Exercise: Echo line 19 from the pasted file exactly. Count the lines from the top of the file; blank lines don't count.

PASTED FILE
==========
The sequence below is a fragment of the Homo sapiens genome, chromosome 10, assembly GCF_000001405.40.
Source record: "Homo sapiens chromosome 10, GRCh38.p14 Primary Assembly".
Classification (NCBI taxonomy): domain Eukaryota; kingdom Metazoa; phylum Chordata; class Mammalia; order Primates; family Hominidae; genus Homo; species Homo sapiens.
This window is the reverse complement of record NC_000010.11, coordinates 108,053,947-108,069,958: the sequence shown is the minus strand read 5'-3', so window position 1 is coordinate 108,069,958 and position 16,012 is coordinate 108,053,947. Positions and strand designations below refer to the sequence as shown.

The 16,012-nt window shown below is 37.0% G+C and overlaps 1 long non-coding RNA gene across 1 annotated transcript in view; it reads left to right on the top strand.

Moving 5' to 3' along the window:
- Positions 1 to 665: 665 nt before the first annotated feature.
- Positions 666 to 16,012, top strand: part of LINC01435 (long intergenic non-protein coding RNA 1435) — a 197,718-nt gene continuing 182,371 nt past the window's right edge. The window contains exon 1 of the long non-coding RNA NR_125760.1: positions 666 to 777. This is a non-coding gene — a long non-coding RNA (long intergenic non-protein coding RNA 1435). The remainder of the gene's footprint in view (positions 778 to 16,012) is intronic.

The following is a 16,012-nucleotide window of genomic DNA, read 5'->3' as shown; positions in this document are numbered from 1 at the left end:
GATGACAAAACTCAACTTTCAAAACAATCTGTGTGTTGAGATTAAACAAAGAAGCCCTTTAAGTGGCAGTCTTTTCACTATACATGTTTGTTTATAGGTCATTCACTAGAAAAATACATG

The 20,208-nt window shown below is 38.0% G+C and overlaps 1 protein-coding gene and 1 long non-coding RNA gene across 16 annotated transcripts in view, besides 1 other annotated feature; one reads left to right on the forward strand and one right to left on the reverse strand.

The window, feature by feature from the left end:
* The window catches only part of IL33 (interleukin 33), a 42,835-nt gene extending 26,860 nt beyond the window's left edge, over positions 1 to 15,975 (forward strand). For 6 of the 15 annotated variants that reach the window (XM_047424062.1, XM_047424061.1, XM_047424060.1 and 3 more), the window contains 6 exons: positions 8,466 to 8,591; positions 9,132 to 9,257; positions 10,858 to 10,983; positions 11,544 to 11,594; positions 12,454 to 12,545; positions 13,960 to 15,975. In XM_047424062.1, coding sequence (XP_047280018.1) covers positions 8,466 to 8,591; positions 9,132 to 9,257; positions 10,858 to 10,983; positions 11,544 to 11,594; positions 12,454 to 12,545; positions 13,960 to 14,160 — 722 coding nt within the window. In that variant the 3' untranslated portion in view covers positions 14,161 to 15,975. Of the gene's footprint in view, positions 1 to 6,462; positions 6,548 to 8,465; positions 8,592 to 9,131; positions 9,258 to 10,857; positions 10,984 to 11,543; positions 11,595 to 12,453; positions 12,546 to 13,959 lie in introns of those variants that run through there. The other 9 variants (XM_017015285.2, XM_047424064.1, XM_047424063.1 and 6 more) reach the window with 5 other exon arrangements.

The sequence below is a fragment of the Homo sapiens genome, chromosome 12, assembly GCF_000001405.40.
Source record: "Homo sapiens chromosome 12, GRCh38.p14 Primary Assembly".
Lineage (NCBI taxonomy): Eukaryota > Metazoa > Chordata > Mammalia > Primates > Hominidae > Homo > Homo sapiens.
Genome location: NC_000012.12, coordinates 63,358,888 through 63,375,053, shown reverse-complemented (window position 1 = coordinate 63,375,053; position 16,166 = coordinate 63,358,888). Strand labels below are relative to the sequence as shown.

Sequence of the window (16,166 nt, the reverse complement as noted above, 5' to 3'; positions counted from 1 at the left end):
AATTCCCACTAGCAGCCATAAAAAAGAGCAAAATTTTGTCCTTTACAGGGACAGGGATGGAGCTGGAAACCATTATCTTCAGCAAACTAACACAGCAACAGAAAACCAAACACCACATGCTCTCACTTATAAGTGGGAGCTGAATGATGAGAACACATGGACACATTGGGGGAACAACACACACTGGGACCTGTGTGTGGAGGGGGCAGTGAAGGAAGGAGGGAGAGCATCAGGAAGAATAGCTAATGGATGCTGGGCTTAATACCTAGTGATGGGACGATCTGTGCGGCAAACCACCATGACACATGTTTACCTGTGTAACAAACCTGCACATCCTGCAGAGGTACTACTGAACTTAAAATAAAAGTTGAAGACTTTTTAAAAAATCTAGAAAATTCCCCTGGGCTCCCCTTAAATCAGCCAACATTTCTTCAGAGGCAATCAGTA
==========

AATTCCCACTAGCAGCCATAAAAAAGAGCAAAATTTTGTCCTTTACAGGGACAGGGATGGAGCTGGAAACCATTATCTTCAGCAAACTAACACAGCAACAGAAAACCAAACACCACATGCTCTCACTTATAAGTGGGAGCTGAATGATGAGAACACATGGACACATTGGGGGAACAACACACACTGGGACCTGTGTGTGGAGGGGGCAGTGAAGGAAGGAGGGAGAGCATCAGGAAGAATAGCTAATGGATGCTGGGCTTAATACCTAGTGATGGGACGATCTGTGCGGCAAACCACCATGACACATGTTTACCTGTGTAACAAACCTGCACATCCTGCAGAGGTACTACTGAACTTAAAATAAAAGTTGAAGACTTTTTAAAAAATCTAGAAAATTCCCCTGGGCTCCCCTTAAATCAGCCAACATTTCTTCAGAGGCAATCAGTA